O'Gara was targeted by Wales from the opening whistle as they looked to rattle Ireland's key man and a missed penalty after just two minutes suggested their ploy was working with the No.10 struggling to find composure under intense scrutiny.
In fact we had to wait half an hour for the game's first score but never had a 0-0 scoreline provided so much enthralling action. Both sides showed a refreshing willingness to play expansive rugby and although the execution was not always there, the intent was commendable considering the occasion.
The tension was tangible and tempers boiled over once or twice in a heated opening period but players soon realised they were better conserving their energy for what was turning into a war of attrition. There were errors and turnovers as nervous energy took its toll but it was not just the pressure of the occasion - some awesome defence from both sides brought reward.
Wales edged their noses in front with two Jones penalties in a bruising first half and Ireland, having started brighter than anyone would have expected, had slipped into a dangerously conservative approach. But as with last week's win over Scotland, a few minutes in the company of coach Declan Kidney at half-time appeared to work wonders.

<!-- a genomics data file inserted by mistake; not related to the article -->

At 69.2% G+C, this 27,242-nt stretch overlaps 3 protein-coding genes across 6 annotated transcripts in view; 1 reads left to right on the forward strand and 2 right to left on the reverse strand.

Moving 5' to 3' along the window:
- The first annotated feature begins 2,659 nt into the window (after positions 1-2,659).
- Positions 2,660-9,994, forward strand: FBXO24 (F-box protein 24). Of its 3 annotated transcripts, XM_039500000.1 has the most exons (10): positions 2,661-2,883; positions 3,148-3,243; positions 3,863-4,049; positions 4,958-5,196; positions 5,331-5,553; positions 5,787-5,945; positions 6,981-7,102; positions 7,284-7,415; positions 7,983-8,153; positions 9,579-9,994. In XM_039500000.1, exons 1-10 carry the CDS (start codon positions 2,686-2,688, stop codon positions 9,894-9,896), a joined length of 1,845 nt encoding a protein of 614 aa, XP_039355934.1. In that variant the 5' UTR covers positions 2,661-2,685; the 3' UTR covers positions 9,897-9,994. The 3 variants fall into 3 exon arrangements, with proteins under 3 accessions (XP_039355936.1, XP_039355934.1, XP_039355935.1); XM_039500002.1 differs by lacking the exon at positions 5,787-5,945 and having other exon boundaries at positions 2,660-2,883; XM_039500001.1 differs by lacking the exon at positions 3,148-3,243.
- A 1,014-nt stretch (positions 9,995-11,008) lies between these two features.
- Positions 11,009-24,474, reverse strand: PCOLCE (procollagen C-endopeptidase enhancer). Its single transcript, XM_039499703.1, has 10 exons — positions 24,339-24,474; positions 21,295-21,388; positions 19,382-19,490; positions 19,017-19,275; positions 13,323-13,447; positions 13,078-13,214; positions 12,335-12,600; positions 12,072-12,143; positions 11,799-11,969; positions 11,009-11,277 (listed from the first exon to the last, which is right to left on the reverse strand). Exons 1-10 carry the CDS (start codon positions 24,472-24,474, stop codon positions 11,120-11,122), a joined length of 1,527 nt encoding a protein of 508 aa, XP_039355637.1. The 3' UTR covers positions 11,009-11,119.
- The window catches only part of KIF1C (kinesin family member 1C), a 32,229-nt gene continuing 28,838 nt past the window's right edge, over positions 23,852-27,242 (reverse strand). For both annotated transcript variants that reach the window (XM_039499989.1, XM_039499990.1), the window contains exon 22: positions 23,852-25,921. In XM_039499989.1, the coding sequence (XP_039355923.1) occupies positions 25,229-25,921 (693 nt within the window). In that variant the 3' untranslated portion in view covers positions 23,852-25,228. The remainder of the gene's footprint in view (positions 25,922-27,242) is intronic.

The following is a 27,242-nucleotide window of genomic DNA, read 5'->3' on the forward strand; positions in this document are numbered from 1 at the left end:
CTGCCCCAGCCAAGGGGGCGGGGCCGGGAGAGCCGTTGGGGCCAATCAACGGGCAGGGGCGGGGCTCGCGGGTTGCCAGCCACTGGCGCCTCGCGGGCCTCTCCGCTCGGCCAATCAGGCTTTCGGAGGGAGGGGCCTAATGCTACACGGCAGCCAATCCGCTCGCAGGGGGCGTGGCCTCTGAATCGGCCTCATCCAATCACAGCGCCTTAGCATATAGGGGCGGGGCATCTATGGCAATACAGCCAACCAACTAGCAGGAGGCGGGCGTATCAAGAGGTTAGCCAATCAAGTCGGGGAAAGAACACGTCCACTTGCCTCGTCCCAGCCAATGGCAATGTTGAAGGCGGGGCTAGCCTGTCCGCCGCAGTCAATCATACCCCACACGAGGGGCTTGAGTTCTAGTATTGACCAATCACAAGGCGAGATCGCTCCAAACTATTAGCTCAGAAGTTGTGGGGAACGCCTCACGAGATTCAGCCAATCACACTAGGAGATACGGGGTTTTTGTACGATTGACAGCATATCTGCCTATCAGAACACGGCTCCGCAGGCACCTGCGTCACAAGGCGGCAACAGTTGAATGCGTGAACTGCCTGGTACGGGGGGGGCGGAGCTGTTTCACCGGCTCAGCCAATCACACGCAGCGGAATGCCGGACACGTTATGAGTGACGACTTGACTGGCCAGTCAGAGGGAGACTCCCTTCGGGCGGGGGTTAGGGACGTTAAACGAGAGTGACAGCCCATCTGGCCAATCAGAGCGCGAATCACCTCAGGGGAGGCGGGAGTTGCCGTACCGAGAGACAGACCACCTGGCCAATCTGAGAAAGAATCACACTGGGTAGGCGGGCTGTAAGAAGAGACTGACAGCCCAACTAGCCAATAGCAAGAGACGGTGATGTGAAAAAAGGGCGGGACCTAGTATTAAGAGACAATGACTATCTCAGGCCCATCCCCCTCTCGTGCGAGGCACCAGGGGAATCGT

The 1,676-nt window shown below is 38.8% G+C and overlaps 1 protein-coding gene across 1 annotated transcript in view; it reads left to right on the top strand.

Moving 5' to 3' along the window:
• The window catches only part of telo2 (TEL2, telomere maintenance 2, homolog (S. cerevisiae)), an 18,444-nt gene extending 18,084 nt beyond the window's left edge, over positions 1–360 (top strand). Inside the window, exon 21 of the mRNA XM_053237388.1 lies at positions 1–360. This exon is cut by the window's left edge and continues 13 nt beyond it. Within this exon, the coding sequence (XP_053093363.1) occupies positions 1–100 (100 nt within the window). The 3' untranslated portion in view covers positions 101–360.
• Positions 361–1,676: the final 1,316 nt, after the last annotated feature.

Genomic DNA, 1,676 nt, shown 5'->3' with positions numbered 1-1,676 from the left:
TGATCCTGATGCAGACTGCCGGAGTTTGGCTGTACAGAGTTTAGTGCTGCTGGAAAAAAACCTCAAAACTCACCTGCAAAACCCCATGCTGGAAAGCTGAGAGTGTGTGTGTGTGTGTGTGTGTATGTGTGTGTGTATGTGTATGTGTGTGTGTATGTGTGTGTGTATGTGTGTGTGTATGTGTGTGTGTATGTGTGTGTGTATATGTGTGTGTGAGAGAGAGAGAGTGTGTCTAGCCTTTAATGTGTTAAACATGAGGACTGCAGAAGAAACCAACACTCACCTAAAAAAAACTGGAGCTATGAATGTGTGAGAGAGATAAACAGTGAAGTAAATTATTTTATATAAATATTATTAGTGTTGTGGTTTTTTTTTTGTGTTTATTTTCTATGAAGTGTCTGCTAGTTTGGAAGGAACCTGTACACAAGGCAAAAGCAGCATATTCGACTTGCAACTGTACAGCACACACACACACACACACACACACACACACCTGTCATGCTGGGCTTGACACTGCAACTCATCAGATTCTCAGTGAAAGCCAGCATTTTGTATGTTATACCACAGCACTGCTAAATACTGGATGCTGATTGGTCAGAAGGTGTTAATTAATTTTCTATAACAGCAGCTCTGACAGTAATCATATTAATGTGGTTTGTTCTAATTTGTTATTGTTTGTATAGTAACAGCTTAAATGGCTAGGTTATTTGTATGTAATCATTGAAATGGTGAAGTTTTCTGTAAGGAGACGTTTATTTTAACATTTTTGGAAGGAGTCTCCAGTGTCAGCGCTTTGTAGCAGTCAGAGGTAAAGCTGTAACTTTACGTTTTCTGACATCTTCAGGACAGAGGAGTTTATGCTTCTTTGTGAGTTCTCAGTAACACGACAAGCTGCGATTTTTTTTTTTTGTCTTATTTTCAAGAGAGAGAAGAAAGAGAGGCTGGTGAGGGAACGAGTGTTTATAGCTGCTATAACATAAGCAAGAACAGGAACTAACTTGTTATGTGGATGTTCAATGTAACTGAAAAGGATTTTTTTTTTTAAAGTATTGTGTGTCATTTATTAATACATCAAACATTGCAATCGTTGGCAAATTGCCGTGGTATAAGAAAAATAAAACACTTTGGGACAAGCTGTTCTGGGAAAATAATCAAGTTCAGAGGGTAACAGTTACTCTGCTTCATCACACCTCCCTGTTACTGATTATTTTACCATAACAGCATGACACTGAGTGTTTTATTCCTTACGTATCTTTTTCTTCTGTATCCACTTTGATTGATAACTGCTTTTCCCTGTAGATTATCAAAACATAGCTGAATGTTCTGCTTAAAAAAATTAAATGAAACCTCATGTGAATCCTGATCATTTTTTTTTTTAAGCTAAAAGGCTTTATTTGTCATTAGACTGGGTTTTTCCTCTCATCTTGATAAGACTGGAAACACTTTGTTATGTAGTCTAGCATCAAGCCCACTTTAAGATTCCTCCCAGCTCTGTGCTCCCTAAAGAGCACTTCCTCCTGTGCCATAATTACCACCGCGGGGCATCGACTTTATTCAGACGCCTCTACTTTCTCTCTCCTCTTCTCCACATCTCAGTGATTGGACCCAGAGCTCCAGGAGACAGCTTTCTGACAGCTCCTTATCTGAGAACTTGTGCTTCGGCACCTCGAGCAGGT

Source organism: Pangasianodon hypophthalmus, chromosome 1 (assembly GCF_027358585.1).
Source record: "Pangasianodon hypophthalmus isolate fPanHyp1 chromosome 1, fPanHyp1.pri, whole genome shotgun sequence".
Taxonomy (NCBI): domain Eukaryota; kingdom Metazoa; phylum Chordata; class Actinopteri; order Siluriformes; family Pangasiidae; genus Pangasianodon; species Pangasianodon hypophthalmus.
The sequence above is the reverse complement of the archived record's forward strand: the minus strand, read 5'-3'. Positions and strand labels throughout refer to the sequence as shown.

Ireland had re-discovered their verve come the re-start with O'Driscoll leading the way. The influential centre helped carve the original opening in the Welsh defence before eventually squirming his way over for the game's first try. This was not a searing break from the pages of the O'Driscoll scrapbook but a one yard surge towards history - but equally brilliant.
O'Gara took the lead from his skipper's cue, having re-discovered his touch. A delightful kick released winger Tommy Bowe and he was away for his side's second score. But in terms of drama we were not even started.
Irish indiscipline was punished by Jones who kicked two further penalties to bring his side back within range. As the clock ticked down you sensed there was more twists and turns to come and we were not disappointed.